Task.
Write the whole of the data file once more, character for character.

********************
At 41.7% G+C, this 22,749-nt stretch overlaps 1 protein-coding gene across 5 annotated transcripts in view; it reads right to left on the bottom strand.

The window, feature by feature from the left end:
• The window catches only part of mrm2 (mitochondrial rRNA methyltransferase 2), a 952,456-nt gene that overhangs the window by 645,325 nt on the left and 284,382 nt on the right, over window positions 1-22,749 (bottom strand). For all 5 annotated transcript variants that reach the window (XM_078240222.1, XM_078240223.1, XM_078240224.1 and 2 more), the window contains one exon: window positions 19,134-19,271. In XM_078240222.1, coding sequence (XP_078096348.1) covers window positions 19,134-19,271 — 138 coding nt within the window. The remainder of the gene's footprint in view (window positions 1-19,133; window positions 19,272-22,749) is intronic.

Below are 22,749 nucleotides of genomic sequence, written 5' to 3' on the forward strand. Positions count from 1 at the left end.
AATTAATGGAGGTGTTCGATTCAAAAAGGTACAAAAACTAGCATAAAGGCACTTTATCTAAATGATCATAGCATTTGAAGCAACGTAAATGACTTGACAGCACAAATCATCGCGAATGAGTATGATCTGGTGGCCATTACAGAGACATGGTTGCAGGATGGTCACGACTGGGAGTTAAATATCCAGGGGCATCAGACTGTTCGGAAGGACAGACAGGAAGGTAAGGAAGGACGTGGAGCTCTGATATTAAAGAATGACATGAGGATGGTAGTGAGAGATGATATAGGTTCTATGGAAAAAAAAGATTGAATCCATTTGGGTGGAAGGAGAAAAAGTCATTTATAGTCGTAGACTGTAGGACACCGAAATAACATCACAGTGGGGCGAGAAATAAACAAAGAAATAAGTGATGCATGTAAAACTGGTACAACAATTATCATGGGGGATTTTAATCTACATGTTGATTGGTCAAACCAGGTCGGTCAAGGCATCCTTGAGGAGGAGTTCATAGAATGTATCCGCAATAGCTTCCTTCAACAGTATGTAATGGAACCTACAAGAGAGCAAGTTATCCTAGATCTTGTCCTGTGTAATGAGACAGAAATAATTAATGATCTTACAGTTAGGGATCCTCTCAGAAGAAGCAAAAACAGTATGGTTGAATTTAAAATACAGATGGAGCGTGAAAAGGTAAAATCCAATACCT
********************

At 41.7% G+C, this 22,749-nt stretch overlaps 1 protein-coding gene across 5 annotated transcripts in view; it reads right to left on the bottom strand.

The window, feature by feature from the left end:
• The window catches only part of mrm2 (mitochondrial rRNA methyltransferase 2), a 952,456-nt gene that overhangs the window by 645,325 nt on the left and 284,382 nt on the right, over window positions 1-22,749 (bottom strand). For all 5 annotated transcript variants that reach the window (XM_078240222.1, XM_078240223.1, XM_078240224.1 and 2 more), the window contains one exon: window positions 19,134-19,271. In XM_078240222.1, coding sequence (XP_078096348.1) covers window positions 19,134-19,271 — 138 coding nt within the window. The remainder of the gene's footprint in view (window positions 1-19,133; window positions 19,272-22,749) is intronic.

Below are 22,749 nucleotides of genomic sequence, written 5' to 3' on the forward strand. Positions count from 1 at the left end.
AATTAATGGAGGTGTTCGATTCAAAAAGGTACAAAAACTAGCATAAAGGCACTTTATCTAAATGATCATAGCATTTGAAGCAACGTAAATGACTTGACAGCACAAATCATCGCGAATGAGTATGATCTGGTGGCCATTACAGAGACATGGTTGCAGGATGGTCACGACTGGGAGTTAAATATCCAGGGGCATCAGACTGTTCGGAAGGACAGACAGGAAGGTAAGGAAGGACGTGGAGCTCTGATATTAAAGAATGACATGAGGATGGTAGTGAGAGATGATATAGGTTCTATGGAAAAAAAAGATTGAATCCATTTGGGTGGAAGGAGAAAAAGTCATTTATAGTCGTAGACTGTAGGACACCGAAATAACATCACAGTGGGGCGAGAAATAAACAAAGAAATAAGTGATGCATGTAAAACTGGTACAACAATTATCATGGGGGATTTTAATCTACATGTTGATTGGTCAAACCAGGTCGGTCAAGGCATCCTTGAGGAGGAGTTCATAGAATGTATCCGCAATAGCTTCCTTCAACAGTATGTAATGGAACCTACAAGAGAGCAAGTTATCCTAGATCTTGTCCTGTGTAATGAGACAGAAATAATTAATGATCTTACAGTTAGGGATCCTCTCAGAAGAAGCAAAAACAGTATGGTTGAATTTAAAATACAGATGGAGCGTGAAAAGGTAAAATCCAATACCT